Thomas Mann (6 June 1875 – 12 August 1955) was a German novelist, short story writer, social critic, philanthropist, essayist, and 1929 Nobel Prize laureate, known for his series of highly symbolic and ironic epic novels and novellas, noted for their insight into the psychology of the artist and the intellectual. His analysis and critique of the European and German soul used modernized German and Biblical stories, as well as the ideas of Goethe, Nietzsche, and Schopenhauer. His older brother was the radical writer Heinrich Mann, and three of his six children, Erika Mann, Klaus Mann and Golo Mann, also became important German writers. When Hitler came to power in 1933, the anti-fascist Mann fled to Switzerland. When World War II broke out in 1939, he emigrated to the United States, from where he returned to Switzerland in 1952. Thomas Mann is one of the most known exponents of the so called Exilliteratur.
Mann was born Paul Thomas Mann in Lübeck, Germany and was the second son of Thomas Johann Heinrich Mann (a senator and a grain merchant), and his wife Júlia da Silva Bruhns (a Brazilian with partially German ancestry who emigrated to Germany when seven years old). His mother was Roman Catholic, but Mann was baptised into his father's Lutheran faith. Mann's father died in 1891, and his trading firm was liquidated. The family subsequently moved to Munich. Mann attended the science division of a Lübeck gymnasium, then spent time at the Ludwig Maximillians University of Munich and Technical University of Munich where, in preparation for a journalism career, he studied history, economics, art history, and literature. He lived in Munich from 1891 until 1933, with the exception of a year in Palestrina, Italy, with his novelist elder brother Heinrich. Thomas worked with the South German Fire Insurance Company 1894–95. His career as a writer began when he wrote for Simplicissimus. Mann's first short story, "Little Herr Friedemann" (Der Kleine Herr Friedemann), was published in 1898.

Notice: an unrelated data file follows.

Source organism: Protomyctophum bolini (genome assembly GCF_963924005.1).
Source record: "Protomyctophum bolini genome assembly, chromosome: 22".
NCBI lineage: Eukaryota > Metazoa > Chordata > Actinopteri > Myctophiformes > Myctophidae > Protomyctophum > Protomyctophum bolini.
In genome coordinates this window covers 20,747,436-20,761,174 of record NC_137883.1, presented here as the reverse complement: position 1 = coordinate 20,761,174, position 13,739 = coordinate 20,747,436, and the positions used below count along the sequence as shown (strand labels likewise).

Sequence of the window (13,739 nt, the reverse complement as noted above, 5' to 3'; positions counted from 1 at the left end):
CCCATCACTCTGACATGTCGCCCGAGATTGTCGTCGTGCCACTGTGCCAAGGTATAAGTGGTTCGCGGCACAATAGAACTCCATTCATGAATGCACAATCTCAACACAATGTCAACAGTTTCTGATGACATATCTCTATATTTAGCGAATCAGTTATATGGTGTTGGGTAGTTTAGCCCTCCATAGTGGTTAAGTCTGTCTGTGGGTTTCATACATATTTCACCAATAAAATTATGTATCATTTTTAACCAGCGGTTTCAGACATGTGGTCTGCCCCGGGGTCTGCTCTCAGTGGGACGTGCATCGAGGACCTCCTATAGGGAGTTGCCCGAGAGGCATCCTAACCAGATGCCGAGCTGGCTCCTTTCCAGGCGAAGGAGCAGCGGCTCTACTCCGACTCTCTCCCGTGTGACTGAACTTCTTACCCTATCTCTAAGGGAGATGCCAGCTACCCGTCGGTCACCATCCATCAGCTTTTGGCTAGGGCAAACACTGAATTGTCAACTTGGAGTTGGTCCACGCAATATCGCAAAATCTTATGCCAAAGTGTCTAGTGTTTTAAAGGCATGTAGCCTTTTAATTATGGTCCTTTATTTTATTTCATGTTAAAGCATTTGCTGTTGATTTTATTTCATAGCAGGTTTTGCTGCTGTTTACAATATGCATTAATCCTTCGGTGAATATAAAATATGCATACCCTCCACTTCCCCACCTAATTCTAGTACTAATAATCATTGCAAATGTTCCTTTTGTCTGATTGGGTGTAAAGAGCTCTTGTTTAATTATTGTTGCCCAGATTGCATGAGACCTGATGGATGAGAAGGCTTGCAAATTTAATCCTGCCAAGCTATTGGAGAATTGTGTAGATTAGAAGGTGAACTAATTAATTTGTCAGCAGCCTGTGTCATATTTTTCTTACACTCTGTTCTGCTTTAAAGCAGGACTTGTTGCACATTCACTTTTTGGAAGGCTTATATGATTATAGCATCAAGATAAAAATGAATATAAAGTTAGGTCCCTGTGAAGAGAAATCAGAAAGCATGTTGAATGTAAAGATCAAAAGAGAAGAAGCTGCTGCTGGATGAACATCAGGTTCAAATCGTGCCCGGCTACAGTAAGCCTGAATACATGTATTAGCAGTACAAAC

In 1905, he married Katia Pringsheim, daughter of a prominent, secular Jewish family of intellectuals. They had six children: